Chris Froome (remember that guy?) makes his European debut Monday at the Volta a Catalunya, one of the few stage races he’s started and never won.
After a long and bruising 2016 campaign, the three-time Tour de France champion is taking an easier approach to 2017, with all eyes on becoming a four-time winner of the maillot jaune in July.
On paper, next week’s edition of the week-long Catalunya tour — including an unusually long, 41km team time trial in stage 2 and a hilly parcours anchored by the nearly straight up, 1,000-meter climb to La Port in stage 5 — is ideal for the Sky captain. A deep start list, featuring many top GC stars and stage hunters, should make for a thrilling race in the region where many pro riders call home.
Long TTT will be decisive
Catalunya is typically a race that comes down to seconds. Without time bonuses or usually without an individual time trial, the race generally devolves into a dogfight that often comes down to one key mountain summit. This year’s race is different, with a long TTT that will certainly have a major impact on the GC. At 41km, the differences will be measured in minutes, not seconds.
Froome has raced Catalunya five times. In 2010 and 2011, he was just finding his feet in the peloton, finishing 71st and 61st, respectively. In 2015 he was again 71st, but he was sixth in 2014 and eighth last year. Can this be the year?
The race usually comes too early for Froome, who ramps up for the Tour de Romandie (which he’s won twice) in May and the Critérium du Dauphiné (which he’s won three times) in June. After not racing since a calm season debut at the Herald Sun Tour in early February, Froome might still be missing some racing miles in his legs, but the parcours is ideal for him, and Froome always races to win.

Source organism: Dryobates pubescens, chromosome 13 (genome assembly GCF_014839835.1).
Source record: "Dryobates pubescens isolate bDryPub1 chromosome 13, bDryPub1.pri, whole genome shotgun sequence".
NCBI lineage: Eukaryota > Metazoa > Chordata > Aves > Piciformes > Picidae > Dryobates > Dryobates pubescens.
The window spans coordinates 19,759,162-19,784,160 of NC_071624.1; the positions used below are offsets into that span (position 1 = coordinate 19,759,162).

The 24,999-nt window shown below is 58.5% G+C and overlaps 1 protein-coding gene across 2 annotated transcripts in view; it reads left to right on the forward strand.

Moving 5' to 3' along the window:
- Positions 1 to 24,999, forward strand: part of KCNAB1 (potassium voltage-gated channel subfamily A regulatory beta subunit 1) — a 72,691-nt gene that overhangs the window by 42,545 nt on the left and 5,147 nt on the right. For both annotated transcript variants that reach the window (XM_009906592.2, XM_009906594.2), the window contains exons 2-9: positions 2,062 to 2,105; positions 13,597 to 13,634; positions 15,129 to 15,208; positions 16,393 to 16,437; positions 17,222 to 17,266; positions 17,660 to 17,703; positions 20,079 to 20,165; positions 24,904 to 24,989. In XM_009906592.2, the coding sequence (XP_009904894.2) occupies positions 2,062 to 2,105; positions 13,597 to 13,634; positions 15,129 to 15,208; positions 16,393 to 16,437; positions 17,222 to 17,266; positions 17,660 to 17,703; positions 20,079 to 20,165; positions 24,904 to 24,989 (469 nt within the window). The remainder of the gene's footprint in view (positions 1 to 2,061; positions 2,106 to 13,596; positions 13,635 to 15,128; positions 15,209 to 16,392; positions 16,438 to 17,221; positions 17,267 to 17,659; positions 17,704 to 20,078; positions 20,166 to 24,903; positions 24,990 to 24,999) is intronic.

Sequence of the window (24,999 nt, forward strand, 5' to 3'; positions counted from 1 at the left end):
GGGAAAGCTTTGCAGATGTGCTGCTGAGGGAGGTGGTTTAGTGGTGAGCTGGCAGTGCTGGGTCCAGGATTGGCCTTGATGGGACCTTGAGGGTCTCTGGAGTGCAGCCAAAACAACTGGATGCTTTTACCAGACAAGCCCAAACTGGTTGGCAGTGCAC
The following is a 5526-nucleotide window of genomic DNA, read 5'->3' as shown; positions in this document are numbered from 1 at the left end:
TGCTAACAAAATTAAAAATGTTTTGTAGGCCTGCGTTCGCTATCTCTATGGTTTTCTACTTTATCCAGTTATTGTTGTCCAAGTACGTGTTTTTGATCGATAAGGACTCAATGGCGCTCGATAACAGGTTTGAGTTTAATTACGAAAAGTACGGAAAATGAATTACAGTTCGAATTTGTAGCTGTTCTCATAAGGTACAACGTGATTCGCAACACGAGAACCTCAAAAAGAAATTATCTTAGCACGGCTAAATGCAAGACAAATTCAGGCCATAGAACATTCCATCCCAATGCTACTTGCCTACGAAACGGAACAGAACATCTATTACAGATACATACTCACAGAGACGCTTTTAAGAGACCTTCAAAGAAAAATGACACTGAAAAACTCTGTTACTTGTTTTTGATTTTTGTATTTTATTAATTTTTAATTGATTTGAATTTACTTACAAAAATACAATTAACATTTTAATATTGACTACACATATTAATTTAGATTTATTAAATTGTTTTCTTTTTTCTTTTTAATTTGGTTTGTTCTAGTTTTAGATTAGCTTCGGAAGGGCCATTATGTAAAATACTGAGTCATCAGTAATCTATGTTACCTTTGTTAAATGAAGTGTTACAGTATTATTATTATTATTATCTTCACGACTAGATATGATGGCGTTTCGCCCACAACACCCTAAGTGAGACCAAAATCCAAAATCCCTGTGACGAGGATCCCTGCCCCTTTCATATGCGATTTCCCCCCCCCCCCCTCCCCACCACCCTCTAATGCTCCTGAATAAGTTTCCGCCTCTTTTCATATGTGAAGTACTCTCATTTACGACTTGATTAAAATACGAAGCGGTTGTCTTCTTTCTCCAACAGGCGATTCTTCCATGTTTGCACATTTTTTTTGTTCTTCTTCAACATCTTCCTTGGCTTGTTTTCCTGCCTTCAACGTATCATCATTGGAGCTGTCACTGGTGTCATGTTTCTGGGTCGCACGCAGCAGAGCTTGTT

Who can beat him?
Contador, Valverde ready to battle
Alberto Contador (Trek-Segafredo) is first in line. After a bittersweet second place at Paris-Nice by just two seconds, the “Pistolero” looks to be on great form so far this year. And after finishing second last year by seven seconds and second in 2014 by four seconds — three victories lost by just 13 seconds! — Contador will also be racing to win Catalunya for the first time. Backed by a strong and motivated team that includes Peter Stetina, Bauke Mollema, and Jarlinson Pantano, Contador will be keen to take on Froome and his other rivals.
With defending champion Nairo Quintana soaking up victory from Tirreno-Adriatico, Movistar brings Alejandro Valverde, a winner in 2009. The “Green Bullet” hasn’t raced since winning Ruta del Sol in February and he will be ramping up for the Ardennes classics, so he’ll be in fine form as well. Movistar always rides a good TTT, so Valverde should be able to put himself into good position with the punchy, uphill finale in stage 3 at La Molina ideal for his characteristics.
Other contenders include Adam Yates (Orica-Scott), Ilnur Zakarin (Katusha-Alpecin), and Julian Alaphilippe and 2013 winner Daniel Martin, both of Quick-Step Floors. Martin has had the best start of his career so far in 2017. Andrew Talansky (Cannondale-Drapac) is penciled in to make his season debut, and Tejay van Garderen (BMC Racing) continues his Giro d’Italia preparation.
Did you know?
The Volta a Catalunya is Spain’s oldest stage race, nearly 25 years older than the Vuelta a España. Dating back to 1911, the race is the fourth-oldest ongoing stage race in Europe; only the Tour de France (1903), the Tour of Belgium (1908), and the Giro d’Italia (1909) are older.
The key to victory will be the long TTT in stage 2 and the mountaintop finale in stage 5. Sky is bringing some top hitters, including Wouter Poels and former world time trial champion Vasil Kiryienka, so Froome should have an advantage over many of his rivals following the TTT. If Valverde and Contador can stay close, the ensuing GC battle should be thrilling. So who wins? If Sky knocks it out of the park in the TTT, Froome. If Trek keeps Contador close, the “Pistolero.”
Volta a Catalunya (March 20-26)
Stage 1, March 20: Calella-Calella, 178km
Stage 2, March 21: Banyoles (TTT), 41.3km
Stage 3, March 22: Mataró to La Molina, 188.3km
Stage 4, March 23: Llívia to Igualda, 194.3km
Stage 5, March 24: Valls to Lo Port (Tortosa), 182km
Stage 6, March 25: Tortosa to Reus, 189.7km
Stage 7, March 26: Barcelona to Barcelona, 138.7km